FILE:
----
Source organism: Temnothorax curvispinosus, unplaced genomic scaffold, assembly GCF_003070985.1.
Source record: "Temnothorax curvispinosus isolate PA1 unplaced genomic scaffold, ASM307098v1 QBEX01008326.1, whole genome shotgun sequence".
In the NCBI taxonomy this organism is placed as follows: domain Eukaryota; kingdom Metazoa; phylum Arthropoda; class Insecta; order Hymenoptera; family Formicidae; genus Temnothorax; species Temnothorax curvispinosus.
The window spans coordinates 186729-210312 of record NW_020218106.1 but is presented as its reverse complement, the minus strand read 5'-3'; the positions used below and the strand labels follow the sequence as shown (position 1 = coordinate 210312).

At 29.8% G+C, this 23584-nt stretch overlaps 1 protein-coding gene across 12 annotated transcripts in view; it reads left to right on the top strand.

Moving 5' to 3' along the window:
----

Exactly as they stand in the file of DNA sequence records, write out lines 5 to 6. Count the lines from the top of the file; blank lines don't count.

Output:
At 29.8% G+C, this 23584-nt stretch overlaps 1 protein-coding gene across 12 annotated transcripts in view; it reads left to right on the top strand.

Moving 5' to 3' along the window: